Centreville Although originally from Kauai, Hawaii, Jasmine Blaine is fluent in Spanish. And that’s a good thing since, as the director of the Centreville Labor Resource Center (CLRC) — helping connect day laborers with jobs — she works mainly with Spanish-speaking immigrants.
“I love being able to practice it at work and communicate with people on a whole, different level,” she said. “It’s very rewarding. I’m able to understand the workers’ mentality, problems, expectations, personal histories, etc., and that’s important to know their [job] preferences and needs.”
Blaine holds a Master’s in Public Administration from Bowling Green State University in Ohio. “This school had hands-on training doing service projects with nonprofits,” she said. “So we got to actually practice what we were learning.”
She also obtained experience during her 2011-2014 stint in the Peace Corps in Panama as a sustainable-agriculture volunteer. There she learned firsthand the difficulties faced by low-income individuals and their families. She traveled throughout Central America, too.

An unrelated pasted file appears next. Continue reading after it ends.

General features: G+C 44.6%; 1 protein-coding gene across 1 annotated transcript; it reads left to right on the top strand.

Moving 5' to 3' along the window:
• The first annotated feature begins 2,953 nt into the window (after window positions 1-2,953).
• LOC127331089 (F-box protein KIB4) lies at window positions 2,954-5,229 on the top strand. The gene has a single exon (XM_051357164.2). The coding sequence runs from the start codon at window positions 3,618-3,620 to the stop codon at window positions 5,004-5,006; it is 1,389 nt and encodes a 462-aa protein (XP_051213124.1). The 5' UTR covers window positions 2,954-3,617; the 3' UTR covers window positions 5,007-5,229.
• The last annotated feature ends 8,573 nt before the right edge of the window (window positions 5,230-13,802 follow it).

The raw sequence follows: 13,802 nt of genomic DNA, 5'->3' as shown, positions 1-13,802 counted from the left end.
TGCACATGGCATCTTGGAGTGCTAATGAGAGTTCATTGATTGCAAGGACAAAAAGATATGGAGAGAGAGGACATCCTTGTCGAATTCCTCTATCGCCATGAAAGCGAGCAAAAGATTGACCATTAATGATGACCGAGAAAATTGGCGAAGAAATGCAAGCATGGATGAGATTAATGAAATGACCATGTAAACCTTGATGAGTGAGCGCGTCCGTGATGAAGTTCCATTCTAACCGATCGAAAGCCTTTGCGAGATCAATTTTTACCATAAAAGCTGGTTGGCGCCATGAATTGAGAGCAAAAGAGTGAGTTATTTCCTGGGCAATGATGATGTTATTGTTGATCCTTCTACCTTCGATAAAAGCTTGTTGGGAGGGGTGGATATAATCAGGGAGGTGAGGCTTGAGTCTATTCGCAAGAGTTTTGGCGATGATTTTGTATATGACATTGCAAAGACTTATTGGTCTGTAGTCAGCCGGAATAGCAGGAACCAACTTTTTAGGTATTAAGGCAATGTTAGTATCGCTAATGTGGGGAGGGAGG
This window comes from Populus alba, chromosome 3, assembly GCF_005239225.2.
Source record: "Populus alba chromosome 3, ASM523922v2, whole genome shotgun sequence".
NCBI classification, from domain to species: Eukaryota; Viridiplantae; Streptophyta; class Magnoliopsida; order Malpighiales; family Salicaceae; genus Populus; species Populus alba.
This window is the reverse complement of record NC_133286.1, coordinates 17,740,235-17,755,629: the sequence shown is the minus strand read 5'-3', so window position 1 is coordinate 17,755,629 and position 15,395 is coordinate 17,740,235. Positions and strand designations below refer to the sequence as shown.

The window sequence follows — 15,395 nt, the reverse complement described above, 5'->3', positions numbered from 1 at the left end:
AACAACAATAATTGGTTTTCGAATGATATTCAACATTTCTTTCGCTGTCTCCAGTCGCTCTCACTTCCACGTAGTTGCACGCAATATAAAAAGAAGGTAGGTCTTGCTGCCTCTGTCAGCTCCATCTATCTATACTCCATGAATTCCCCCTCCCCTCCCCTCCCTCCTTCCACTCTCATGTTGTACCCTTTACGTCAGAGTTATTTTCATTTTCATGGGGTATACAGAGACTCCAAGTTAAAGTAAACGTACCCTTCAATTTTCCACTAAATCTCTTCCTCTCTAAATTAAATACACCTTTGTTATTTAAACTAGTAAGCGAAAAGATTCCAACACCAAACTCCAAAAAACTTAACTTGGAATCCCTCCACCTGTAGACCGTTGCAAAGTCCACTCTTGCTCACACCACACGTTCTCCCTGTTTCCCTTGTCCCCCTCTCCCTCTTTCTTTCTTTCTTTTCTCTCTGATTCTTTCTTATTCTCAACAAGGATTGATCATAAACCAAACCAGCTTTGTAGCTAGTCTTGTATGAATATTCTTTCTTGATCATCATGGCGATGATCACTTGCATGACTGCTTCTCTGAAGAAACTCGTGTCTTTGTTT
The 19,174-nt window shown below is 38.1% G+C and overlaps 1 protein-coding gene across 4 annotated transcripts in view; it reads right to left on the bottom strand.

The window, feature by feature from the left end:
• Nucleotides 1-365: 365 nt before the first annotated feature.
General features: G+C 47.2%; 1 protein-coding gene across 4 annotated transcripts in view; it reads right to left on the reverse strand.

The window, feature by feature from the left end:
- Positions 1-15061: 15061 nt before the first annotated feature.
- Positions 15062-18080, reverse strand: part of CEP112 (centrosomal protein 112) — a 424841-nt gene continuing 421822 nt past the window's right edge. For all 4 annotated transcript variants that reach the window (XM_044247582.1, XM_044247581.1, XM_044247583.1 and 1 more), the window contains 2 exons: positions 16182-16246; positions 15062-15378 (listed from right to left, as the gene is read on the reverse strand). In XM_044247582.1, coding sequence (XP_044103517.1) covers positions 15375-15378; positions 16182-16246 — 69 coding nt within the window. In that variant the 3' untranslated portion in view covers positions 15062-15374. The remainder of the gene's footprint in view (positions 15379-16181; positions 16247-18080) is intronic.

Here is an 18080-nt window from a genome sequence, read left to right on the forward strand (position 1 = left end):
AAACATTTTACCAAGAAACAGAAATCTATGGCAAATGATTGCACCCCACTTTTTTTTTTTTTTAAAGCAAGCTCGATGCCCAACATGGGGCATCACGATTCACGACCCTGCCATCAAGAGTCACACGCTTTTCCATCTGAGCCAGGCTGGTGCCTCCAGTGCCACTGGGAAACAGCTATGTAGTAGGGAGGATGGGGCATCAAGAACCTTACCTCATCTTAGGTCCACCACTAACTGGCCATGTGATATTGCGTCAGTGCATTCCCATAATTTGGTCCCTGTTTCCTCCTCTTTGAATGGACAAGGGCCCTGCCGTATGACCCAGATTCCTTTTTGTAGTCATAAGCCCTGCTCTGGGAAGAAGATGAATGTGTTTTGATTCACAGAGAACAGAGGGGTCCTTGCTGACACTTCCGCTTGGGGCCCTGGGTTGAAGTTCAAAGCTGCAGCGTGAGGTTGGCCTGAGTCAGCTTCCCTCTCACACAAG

“I felt connected to the farmworker populations and learned about Fair Trade coffee and its effect on the farmers,” said Blaine. “My significant other and I even participated in the coffee harvest, and it brought us a new appreciation of how hard and exhausting manual labor is.”
Then, after receiving her Master’s, she searched for a job and learned about the Centreville Immigration Forum (CIF) that runs the daily operations of the CLRC. She also discovered that the CLRC needed someone to replace its former director, Molly Maddra-Santiago, after she found a new position elsewhere. “I saw them as being another group of workers in need of protection, employment opportunities, skills training and general community integration and development,” said Blaine.
Every day, she said, “Someone comes in with immigration questions or help with English classes, transportation or health issues. So I’m always looking for resources and ways to connect the workers with other organizations.”